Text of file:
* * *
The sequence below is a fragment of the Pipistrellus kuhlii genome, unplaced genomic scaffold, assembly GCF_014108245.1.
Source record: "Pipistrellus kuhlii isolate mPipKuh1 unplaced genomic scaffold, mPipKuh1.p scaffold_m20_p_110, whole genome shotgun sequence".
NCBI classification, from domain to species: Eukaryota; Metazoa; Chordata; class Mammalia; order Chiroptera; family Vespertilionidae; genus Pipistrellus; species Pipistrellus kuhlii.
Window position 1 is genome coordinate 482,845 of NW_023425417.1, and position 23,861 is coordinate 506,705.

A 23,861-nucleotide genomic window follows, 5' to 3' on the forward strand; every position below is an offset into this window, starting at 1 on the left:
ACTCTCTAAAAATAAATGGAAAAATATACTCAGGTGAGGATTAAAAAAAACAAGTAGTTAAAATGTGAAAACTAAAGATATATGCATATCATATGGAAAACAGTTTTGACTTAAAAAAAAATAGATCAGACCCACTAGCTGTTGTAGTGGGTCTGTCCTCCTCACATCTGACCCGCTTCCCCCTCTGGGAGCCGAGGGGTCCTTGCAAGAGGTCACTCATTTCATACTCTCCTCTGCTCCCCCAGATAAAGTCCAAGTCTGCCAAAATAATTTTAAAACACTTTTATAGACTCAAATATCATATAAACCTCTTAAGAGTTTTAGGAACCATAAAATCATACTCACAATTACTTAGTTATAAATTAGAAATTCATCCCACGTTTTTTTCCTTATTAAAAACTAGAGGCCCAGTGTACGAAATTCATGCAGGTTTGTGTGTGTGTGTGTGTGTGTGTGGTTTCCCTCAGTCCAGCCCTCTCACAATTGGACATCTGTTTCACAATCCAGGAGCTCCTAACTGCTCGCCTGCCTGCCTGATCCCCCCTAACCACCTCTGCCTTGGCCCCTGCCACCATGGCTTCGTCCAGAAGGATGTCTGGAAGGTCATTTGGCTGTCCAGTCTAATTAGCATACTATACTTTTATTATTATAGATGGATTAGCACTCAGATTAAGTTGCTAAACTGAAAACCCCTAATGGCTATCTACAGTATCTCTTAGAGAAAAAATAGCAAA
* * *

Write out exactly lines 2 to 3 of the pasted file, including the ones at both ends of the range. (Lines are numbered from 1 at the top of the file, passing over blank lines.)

Source record: "Pipistrellus kuhlii isolate mPipKuh1 unplaced genomic scaffold, mPipKuh1.p scaffold_m20_p_110, whole genome shotgun sequence".
NCBI classification, from domain to species: Eukaryota; Metazoa; Chordata; class Mammalia; order Chiroptera; family Vespertilionidae; genus Pipistrellus; species Pipistrellus kuhlii.